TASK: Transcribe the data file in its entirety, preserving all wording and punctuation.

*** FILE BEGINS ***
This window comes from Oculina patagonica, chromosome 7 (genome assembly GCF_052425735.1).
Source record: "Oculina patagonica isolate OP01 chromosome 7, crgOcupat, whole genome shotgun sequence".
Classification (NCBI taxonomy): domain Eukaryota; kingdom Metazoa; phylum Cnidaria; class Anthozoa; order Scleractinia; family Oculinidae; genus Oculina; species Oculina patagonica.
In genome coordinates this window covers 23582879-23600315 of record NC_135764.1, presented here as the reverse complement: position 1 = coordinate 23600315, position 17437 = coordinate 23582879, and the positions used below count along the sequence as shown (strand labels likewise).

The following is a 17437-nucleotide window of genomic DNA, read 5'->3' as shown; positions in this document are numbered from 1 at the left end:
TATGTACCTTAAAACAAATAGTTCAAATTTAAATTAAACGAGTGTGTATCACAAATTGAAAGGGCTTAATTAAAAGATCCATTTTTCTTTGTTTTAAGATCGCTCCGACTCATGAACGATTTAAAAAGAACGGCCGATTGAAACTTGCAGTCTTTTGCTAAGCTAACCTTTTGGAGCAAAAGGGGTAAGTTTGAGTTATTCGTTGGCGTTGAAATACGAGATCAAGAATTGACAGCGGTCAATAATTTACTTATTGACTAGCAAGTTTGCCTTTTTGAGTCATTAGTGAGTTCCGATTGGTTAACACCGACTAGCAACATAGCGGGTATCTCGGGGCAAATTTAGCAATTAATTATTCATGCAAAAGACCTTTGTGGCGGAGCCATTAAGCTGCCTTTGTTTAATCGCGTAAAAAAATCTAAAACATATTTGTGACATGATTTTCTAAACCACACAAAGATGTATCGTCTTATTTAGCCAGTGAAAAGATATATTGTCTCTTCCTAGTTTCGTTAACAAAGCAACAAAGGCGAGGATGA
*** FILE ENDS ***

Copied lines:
This window comes from Oculina patagonica, chromosome 7 (genome assembly GCF_052425735.1).
Source record: "Oculina patagonica isolate OP01 chromosome 7, crgOcupat, whole genome shotgun sequence".
Classification (NCBI taxonomy): domain Eukaryota; kingdom Metazoa; phylum Cnidaria; class Anthozoa; order Scleractinia; family Oculinidae; genus Oculina; species Oculina patagonica.
In genome coordinates this window covers 23582879-23600315 of record NC_135764.1, presented here as the reverse complement: position 1 = coordinate 23600315, position 17437 = coordinate 23582879, and the positions used below count along the sequence as shown (strand labels likewise).

The following is a 17437-nucleotide window of genomic DNA, read 5'->3' as shown; positions in this document are numbered from 1 at the left end:
TATGTACCTTAAAACAAATAGTTCAAATTTAAATTAAACGAGTGTGTATCACAAATTGAAAGGGCTTAATTAAAAGATCCATTTTTCTTTGTTTTAAGATCGCTCCGACTCATGAACGATTTAAAAAGAACGGCCGATTGAAACTTGCAGTCTTTTGCTAAGCTAACCTTTTGGAGCAAAAGGGGTAAGTTTGAGTTATTCGTTGGCGTTGAAATACGAGATCAAGAATTGACAGCGGTCAATAATTTACTTATTGACTAGCAAGTTTGCCTTTTTGAGTCATTAGTGAGTTCCGATTGGTTAACACCGACTAGCAACATAGCGGGTATCTCGGGGCAAATTTAGCAATTAATTATTCATGCAAAAGACCTTTGTGGCGGAGCCATTAAGCTGCCTTTGTTTAATCGCGTAAAAAAATCTAAAACATATTTGTGACATGATTTTCTAAACCACACAAAGATGTATCGTCTTATTTAGCCAGTGAAAAGATATATTGTCTCTTCCTAGTTTCGTTAACAAAGCAACAAAGGCGAGGATGA